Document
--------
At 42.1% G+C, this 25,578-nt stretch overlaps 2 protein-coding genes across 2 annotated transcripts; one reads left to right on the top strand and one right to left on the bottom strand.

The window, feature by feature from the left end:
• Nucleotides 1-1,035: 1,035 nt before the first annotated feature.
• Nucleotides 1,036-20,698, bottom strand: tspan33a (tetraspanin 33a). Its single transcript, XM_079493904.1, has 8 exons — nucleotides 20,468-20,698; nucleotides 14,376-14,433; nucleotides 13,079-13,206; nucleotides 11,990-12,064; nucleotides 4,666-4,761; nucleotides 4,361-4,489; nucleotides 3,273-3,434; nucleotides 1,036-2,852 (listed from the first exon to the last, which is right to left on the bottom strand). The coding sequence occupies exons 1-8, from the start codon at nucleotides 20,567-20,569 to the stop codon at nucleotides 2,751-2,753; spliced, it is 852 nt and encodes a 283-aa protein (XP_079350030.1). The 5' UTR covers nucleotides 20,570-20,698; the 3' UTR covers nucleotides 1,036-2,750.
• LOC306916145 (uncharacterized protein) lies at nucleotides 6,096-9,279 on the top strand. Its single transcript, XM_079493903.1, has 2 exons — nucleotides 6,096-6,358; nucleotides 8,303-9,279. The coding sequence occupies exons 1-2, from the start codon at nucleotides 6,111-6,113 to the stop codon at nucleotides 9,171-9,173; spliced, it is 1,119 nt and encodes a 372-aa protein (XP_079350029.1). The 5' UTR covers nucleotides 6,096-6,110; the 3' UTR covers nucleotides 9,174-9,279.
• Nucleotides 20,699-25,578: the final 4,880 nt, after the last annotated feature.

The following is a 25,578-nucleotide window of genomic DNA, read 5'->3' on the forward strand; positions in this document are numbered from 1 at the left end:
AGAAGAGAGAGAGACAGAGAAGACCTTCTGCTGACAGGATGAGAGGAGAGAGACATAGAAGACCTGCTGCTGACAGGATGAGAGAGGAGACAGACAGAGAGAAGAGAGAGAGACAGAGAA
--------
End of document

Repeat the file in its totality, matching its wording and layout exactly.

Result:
At 42.1% G+C, this 25,578-nt stretch overlaps 2 protein-coding genes across 2 annotated transcripts; one reads left to right on the top strand and one right to left on the bottom strand.

The window, feature by feature from the left end:
• Nucleotides 1-1,035: 1,035 nt before the first annotated feature.
• Nucleotides 1,036-20,698, bottom strand: tspan33a (tetraspanin 33a). Its single transcript, XM_079493904.1, has 8 exons — nucleotides 20,468-20,698; nucleotides 14,376-14,433; nucleotides 13,079-13,206; nucleotides 11,990-12,064; nucleotides 4,666-4,761; nucleotides 4,361-4,489; nucleotides 3,273-3,434; nucleotides 1,036-2,852 (listed from the first exon to the last, which is right to left on the bottom strand). The coding sequence occupies exons 1-8, from the start codon at nucleotides 20,567-20,569 to the stop codon at nucleotides 2,751-2,753; spliced, it is 852 nt and encodes a 283-aa protein (XP_079350030.1). The 5' UTR covers nucleotides 20,570-20,698; the 3' UTR covers nucleotides 1,036-2,750.
• LOC306916145 (uncharacterized protein) lies at nucleotides 6,096-9,279 on the top strand. Its single transcript, XM_079493903.1, has 2 exons — nucleotides 6,096-6,358; nucleotides 8,303-9,279. The coding sequence occupies exons 1-2, from the start codon at nucleotides 6,111-6,113 to the stop codon at nucleotides 9,171-9,173; spliced, it is 1,119 nt and encodes a 372-aa protein (XP_079350029.1). The 5' UTR covers nucleotides 6,096-6,110; the 3' UTR covers nucleotides 9,174-9,279.
• Nucleotides 20,699-25,578: the final 4,880 nt, after the last annotated feature.

The following is a 25,578-nucleotide window of genomic DNA, read 5'->3' on the forward strand; positions in this document are numbered from 1 at the left end:
AGAAGAGAGAGAGACAGAGAAGACCTTCTGCTGACAGGATGAGAGGAGAGAGACATAGAAGACCTGCTGCTGACAGGATGAGAGAGGAGACAGACAGAGAGAAGAGAGAGAGACAGAGAA